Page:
Miceli: Nicotine probe catches Tour’s attention

Darren Clarke, of Northern Ireland, smokes on the fifth hole during a practice round for the PGA Championship golf tournament Tuesday, Aug. 9, 2011, at the Atlanta Athletic Club in Johns Creek, Ga.

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Is nicotine a performance-enhancing drug? That is what the World Anti-Doping Agency is trying to answer by adding the drug to its 2012 monitoring list, and the PGA Tour is paying attention.

The WADA has taken initial steps toward classifying nicotine as a performance-enhancing drug, citing a report from its laboratory in Lausanne, Switzerland, that details alarming evidence of tobacco use by athletes in 43 sports.

“It is not WADA’s intention to target smokers, rather to monitor the effects nicotine can have on performance when taken in oral tobacco products such as snus,” Terence O’Rorke, a spokesman for the WADA, wrote to Golfweek in an email. “The sole purpose (of including nicotine on the monitoring list) is to collect data on the potential abuse of nicotine as a performance enhancer.”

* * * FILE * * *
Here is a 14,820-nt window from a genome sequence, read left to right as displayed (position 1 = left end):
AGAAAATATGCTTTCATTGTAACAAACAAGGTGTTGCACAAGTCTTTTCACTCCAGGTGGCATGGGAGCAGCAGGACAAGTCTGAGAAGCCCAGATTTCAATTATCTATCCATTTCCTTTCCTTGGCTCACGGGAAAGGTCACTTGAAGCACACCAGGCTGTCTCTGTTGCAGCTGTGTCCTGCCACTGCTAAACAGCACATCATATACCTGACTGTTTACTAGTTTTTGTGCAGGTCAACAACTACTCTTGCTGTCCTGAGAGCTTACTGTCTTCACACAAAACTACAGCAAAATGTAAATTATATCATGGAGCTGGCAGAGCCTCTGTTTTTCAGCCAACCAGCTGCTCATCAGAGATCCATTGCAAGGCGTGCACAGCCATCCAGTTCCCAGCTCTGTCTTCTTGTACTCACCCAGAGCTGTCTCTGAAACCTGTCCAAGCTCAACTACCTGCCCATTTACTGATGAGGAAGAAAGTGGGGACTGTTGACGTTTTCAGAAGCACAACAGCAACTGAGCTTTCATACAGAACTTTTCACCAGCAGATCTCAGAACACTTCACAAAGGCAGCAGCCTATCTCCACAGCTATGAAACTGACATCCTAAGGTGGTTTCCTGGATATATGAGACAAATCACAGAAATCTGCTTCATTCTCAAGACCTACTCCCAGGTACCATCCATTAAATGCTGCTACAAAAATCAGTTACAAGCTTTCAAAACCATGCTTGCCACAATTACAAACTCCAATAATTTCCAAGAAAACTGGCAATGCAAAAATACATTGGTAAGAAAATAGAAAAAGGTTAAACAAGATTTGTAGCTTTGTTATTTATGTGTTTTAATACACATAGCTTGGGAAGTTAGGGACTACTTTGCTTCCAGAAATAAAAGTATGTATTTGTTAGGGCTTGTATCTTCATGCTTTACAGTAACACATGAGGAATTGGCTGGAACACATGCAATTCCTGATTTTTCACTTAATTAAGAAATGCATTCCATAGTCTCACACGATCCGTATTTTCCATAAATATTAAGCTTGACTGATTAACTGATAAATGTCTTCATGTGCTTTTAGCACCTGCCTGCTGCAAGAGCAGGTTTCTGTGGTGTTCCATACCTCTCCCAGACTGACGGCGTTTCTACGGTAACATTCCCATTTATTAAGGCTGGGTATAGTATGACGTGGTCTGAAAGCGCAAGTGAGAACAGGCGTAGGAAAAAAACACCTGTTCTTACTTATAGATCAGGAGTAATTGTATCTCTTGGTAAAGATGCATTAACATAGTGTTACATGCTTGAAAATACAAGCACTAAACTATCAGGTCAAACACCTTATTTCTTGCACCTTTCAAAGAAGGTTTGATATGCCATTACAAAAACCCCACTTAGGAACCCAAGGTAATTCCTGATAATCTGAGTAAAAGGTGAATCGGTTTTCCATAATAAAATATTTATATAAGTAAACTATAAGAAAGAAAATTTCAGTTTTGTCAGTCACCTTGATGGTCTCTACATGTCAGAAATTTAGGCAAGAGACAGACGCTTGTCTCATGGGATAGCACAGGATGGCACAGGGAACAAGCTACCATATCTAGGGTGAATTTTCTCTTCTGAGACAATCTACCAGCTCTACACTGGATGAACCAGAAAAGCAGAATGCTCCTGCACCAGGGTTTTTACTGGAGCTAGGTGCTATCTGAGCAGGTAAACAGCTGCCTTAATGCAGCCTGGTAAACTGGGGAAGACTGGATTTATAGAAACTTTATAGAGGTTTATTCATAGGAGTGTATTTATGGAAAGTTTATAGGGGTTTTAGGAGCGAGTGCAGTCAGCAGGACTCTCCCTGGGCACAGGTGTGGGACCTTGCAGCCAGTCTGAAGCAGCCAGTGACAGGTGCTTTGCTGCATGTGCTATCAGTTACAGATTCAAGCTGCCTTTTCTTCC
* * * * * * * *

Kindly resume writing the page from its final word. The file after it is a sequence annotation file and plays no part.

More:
The PGA Tour, which started testing in 2008 for recreational and performance-enhancing substances, has adopted most of the WADA list of banned substances and procedures.

“If WADA put nicotine on its anti-doping list, the PGA Tour would review the addition and determine if it warranted inclusion on the current PGA Tour banned list,” said Ty Votaw, the Tour’s executive vice president of communications and international affairs. “However, we do not believe that such a change in imminent.”

If the Tour were to ban nicotine, dozens of its members would be affected.

Lucas Glover, who regularly uses smokeless tobacco on and off the course, called the idea “crazy.”

“If you’re going to do that, you might as well outlaw drinking, too,” he said. “Alcohol is a drug, as is nicotine. I mean, if you really wanted to get down to it, caffeine is a stimulant, too.”

Glover said tobacco does not help his game and does not affect him on the course.

Spencer Levin, who smokes cigarettes, said he reluctantly would abide by a Tour restriction on tobacco, should it come to that.

“Half the guys out here dip,” Levin said. “I don’t think it’s going to happen because you can buy it in a store. I mean, if anybody else goes to work at a 9-to-5 job, they get a cigarette break, and guys chew in an office if they dip.”

Journeyman Doug Barron is the only player known to have been suspended by the Tour for having used performance-enhancing drugs. Barron said he was under a doctor’s care for low testosterone and took prescribed medication before the Tour suspended him for one year, beginning in late 2009. He since has been reinstated and granted a therapeutic use exemption for testosterone treatments.

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